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Bernie Sanders just gave the best answer to impeachment



"At the end of the day, what is most important to me is to see Donald Trump not being re-elected president, and I intend to do everything I can to make sure it doesn't.

" But if – and this is one if – if next year, a year and a half, go directly into the heart of the election, it is all that Congress is talking about threatening Trump and Trump, Trump, Trump and Mueller, Mueller, Mueller, and we Don't talk about healthcare, we're not talking about raising the minimum wage to a living wage, we're not talking about fighting climate change, we're not talking about sexism and racism and homophobia, and all issues that concern ordinary Americans, what I'm worried about are it that works for Trump's advantage. "

Sanders went on to say that he supports the chamber which is conducting an investigation of some of the apparently obstructive behaviors of Trump documented by Mueller and that when an investigation concluded he was open to review. [1

9659004] It seems that I should be right where the democrats have to enter 2020. And that is why: [1] To abandon the conclusions of the Mueller report is unacceptable for the party's political base.

2) Impeachment allows Trump to paint as a victim for exaggerated partisan democrats who want to run him out because they lost a choice. [3] Senate Republicans will simply not abandon Trump a mass which ensures that even if persecution succeeds in the House, Trump will not be removed from the office.

Considering the three competing realities, Sander's position – we must continue to investigate, but we cannot build the whole D Emocratic case against Trump 2020 on impeachment – is the most politically sound place to be.

Although Sanders did not mention the 2016 campaign or Hillary Clinton's strategy against Trump in that competition, it is obvious that his position on Trump and impeachment is informed by that competition.

2016 Clinton Underlying (and sometimes overlying) message was something like this: Trump is horrible and you will never vote for him. And I'm the only other person running for president.

Yes, Clinton also spoke politics, but the overall message was entirely focused on her belief that Trump was incapable of office. And the voters agreed! Final vote from that competition showed that only more than a third of all voters liked Trump, thought he was honest and trustworthy, or thought he had the temper to be president. But even some of those who did not like Trump voted for him, because they did not like Clinton much more – and equally important they had no sense of what she would do differently.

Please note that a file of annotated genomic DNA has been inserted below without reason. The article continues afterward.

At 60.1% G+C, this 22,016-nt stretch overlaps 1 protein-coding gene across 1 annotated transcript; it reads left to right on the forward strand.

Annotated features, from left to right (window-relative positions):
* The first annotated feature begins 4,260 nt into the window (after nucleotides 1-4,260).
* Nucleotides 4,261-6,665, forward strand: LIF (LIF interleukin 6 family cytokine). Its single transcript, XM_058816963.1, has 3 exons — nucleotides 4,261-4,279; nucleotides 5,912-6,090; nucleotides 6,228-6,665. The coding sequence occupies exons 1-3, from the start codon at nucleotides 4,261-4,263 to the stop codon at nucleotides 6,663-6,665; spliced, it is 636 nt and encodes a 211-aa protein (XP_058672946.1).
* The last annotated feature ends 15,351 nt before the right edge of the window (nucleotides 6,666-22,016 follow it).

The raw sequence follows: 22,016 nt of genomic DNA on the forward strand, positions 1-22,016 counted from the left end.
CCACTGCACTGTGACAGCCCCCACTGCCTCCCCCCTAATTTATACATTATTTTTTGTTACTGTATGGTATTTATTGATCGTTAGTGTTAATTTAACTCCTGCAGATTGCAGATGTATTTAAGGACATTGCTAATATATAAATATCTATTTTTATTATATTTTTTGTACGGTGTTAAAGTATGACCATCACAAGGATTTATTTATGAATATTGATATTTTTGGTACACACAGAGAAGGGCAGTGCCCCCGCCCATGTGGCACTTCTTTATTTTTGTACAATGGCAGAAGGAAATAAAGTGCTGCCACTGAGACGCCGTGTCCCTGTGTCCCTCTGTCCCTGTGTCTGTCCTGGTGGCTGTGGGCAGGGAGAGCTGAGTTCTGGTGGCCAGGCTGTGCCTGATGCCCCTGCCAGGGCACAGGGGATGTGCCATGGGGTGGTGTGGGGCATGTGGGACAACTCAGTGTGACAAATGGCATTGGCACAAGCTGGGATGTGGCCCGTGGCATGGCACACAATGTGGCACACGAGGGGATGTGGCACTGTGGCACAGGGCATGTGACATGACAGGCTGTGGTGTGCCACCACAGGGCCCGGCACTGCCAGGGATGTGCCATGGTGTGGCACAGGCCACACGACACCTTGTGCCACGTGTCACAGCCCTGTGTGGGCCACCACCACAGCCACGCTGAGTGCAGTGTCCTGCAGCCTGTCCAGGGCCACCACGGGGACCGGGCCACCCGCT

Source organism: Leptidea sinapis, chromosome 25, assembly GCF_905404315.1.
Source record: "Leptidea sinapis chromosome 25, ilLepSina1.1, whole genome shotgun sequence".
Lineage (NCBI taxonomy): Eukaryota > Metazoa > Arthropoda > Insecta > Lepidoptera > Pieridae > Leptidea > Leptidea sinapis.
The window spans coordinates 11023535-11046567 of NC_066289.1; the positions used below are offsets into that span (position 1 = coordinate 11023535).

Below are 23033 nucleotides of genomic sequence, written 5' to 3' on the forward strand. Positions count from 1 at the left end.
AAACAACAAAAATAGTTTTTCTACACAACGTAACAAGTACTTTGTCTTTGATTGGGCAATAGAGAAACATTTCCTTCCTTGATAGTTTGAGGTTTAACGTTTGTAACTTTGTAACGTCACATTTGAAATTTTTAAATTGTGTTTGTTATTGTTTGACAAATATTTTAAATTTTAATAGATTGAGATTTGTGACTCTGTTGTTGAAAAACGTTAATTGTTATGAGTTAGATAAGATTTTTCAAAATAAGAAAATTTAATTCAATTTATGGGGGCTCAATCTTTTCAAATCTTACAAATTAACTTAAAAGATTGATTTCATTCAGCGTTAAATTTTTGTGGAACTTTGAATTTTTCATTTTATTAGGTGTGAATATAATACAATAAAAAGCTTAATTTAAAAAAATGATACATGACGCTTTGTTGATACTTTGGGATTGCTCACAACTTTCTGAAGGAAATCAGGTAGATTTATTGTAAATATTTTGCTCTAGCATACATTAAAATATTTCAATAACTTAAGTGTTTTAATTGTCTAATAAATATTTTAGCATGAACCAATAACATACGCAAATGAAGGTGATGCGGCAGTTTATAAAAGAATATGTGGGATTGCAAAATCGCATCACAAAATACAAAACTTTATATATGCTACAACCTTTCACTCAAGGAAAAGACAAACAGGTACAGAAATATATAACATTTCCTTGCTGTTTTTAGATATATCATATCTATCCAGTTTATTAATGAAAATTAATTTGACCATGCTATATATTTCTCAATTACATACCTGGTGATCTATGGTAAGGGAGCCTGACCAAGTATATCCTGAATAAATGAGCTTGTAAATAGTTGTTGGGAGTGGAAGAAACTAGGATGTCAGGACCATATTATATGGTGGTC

In short, the 2016 competition became a personality competition between two people that the voters did not like. So they chose the one you thought could change things more.

Sanders is clearly cautious – and rightly so – about resuming that competition. To that point, this part of his impeachment response really hit a chord:

" I f for next year, a year and a half, goes directly into the heart of the election, all that the Congress talks about is impeaching Trump and Trump, Trump, Trump and Mueller, Mueller, Mueller, and we are not talking about the care, we are not talking about raising the minimum wage to a living wage, not talking about combating climate change, we are not talking about sexism and racism and homophobia, and all issues related to ordinary Americans, what I worry about is that it works for Trump's advantage. "

That's a proper assessment. Democrats do not have to convince voters that Donald Trump is not president or not their cup of tea. Most – in addition to Trump's hard-defense – already believe it. What democrats need to do is show voters that Trump's policy is dangerous on the issues they care about. Whether it's his call to repeal the Affordable Care Act or his decision to withdraw the US from the Paris Climate Accord or his tough immigration policy.

What Sanders argues for is that the way you beat Trump is on politics, not on personality. And that if Democrats spend the next 18 months talking about whether Trump would be discouraged for his particular incredible behavior during the Mueller investigation, they allow the race to be about personalities, not politics.

There is reason to believe that Sanders is right. By mid-2018, speaker Nancy Pelosi (Calif.) Was now convinced that the democratic house candidates talked relentlessly about care and not Trump. Pelosi mantra was: Focus on what Trump's policy does, rather than who Trump is. And it worked. Health care was by far the highest problem for voters according to the 2018 departure, and that group voted for democratic candidates with 52 points.

Make no mistake: Sanders knows that by not demanding Trump to retaliate, he opposes the wishes of the most liberal democrats that make up his base. His decision to do so suggests that, unlike its 2016 campaign, Sanders is more focused on winning – nominating and chairing – than just proving a point.


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